“Dev, I have an idea.”
“Of course you do, Mayita, what’s up?”
“Idea Olympics. Like an idea battle but not just Imagineers, like the old Olympics, with livecast and pageantry and amateurs and different games and medals and the whole world.”
Dev was no stranger to his sister's unbridled enthusiasm for new and wild ideas. For thirty years, she'd burst into his room, eyes shining and mind ablaze with inspiration. And besides, it was like staring into a mirror. The two had been co-conspirators from the jump.
Before they had access to bots, printers, weavers, and raw mats, the scope of the ideas far exceeded their ability to execute on them, as is often the case with kids. Like the time Maya wanted to send Sophie to the Moon to steal them low-gravity suits so they could bounce-float to the playground instead of walking.
“Zoom zoom zoom,” Maya squealed, “let’s send Sophie to the Moon.”
Dev furrowed his brow for a minute, then arched it victoriously. He’d just gotten his haircut, and with it, a big, helium-rich, orange balloon. “Get me Sophie, Mayita.”
Maya climbed the stairs, jumped into her room, grabbed the little giraffe, and whispered, “You’re going on a very, very important mission, Sophie.”
Back downstairs, Dev was ready, balloon in hand and glint in eye. “Sophie, we’re sending you to the Moon. Grab the low-gravity suits and bring them back to us.” Maya handed him the giraffonaut, and he tied the orange balloon’s red ribbon around her neck, gently enough that it wouldn’t hurt, firmly enough that it would survive the journey. Dev opened the door (Maya knew how, but she couldn’t quite do it yet), and with two little salutes, they launched Sophie on her mission.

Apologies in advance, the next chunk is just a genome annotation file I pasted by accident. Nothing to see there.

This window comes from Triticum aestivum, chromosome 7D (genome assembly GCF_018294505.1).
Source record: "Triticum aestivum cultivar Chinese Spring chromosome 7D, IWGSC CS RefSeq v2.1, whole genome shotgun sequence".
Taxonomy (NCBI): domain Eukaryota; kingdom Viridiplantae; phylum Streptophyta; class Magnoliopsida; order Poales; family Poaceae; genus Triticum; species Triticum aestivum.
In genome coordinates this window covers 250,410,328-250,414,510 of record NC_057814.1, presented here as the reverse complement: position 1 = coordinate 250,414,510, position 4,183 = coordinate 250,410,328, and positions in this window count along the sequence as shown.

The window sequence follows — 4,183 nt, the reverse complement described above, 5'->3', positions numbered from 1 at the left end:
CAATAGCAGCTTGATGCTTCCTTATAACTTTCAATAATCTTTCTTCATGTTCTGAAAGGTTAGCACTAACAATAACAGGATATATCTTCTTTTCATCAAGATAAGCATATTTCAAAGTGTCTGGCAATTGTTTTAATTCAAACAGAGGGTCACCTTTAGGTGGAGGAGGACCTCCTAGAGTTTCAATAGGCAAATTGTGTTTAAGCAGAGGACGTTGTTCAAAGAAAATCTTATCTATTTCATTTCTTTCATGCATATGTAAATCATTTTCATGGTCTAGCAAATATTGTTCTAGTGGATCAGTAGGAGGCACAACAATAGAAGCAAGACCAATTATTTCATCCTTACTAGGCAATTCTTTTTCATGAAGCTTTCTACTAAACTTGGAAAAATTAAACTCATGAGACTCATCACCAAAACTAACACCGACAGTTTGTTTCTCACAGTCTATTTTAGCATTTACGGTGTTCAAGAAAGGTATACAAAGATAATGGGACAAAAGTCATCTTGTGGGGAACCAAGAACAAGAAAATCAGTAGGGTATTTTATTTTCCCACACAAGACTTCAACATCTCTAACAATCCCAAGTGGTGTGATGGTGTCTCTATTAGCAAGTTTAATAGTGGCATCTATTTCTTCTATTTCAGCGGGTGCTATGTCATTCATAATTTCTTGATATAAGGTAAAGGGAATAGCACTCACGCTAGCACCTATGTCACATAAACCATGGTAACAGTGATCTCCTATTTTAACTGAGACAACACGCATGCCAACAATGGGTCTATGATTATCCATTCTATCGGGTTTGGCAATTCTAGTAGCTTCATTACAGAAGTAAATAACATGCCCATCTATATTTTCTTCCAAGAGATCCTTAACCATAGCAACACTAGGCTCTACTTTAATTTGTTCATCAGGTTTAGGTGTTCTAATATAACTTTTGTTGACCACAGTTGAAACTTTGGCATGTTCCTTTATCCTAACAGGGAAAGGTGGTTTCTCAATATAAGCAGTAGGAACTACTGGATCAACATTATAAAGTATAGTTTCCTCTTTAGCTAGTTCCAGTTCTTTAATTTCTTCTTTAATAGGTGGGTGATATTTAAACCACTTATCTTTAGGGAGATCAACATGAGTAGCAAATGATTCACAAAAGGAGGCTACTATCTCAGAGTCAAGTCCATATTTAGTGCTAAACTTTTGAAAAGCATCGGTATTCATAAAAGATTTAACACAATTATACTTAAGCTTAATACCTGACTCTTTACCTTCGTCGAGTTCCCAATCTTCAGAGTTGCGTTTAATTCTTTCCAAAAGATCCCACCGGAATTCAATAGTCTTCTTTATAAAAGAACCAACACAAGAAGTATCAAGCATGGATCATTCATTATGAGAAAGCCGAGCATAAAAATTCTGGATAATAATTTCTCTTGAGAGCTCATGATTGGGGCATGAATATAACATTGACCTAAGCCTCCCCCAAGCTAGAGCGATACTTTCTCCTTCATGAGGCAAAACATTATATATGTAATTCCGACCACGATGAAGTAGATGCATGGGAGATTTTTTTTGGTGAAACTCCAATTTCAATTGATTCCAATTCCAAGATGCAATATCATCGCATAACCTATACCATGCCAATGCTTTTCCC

“Godspeed, Giraffonaut Sophie,” Maya yelled at the shrinking outline of her first friend as it cleared the townhouses across the street, “See you soon.”
She did not see Sophie soon. The brave giraffonaut never came home.
They’d gotten better, though, as the technology at their fingertips did and as they trained themselves, along with thousands and then millions of the world’s best and brightest, at devising ideas. Thirty years of improvements and successes made Dev believe that they just might be able to pull this one off.
“I’m coming over.”
Dev pulled himself out of his Thinking Chair. Since the day he’d fabbed it from the idea of a modern, leather version of the chair from his childhood favorite Blue’s Clues, he spent at least three hours sitting in his Thinking Chair every day he spent at home, thinking, of course, and meditating, scribbling, and stitching together clues.
Today, he’d put a big 5-hour block on his cal that said, “Sit down in my Thinking Chair and Think, Think, Think”; he was exactly three hours in when Maya pinged. So he got up and got ready.
Normally, Dev spun up something new to wear whenever he went into the city, but it was just Maya, so he threw on something particularly comfortable he’d come up with the week before, brushed his teeth, finger combed his hair, and told his house, “Prepare the Storrs.”
(He’d waited for the second gen. The first gen could only be summoned when the owner asked, “Where is my flying car?” to which the flying car responded, “Here I am!” Incredibly annoying.)
On his way out, he scribbled a couple notes and images he’d been in the middle of chewing on so he could pick them up later, then headed up to the roof, hopped into his Storrs, waved on the ignition, said “We’re heading to Maya’s,” and took off.
Dev preferred the peace and solitude upstate to the chaotic energy of the city on which Maya thrived. For most of American history, that would have represented a trade-off: fresh air for a days-or-hours-long commute whenever he wanted to spend in-person time with his parents, sister, and friends, many of whom still lived in the city or were scattered across newly built exurban compounds.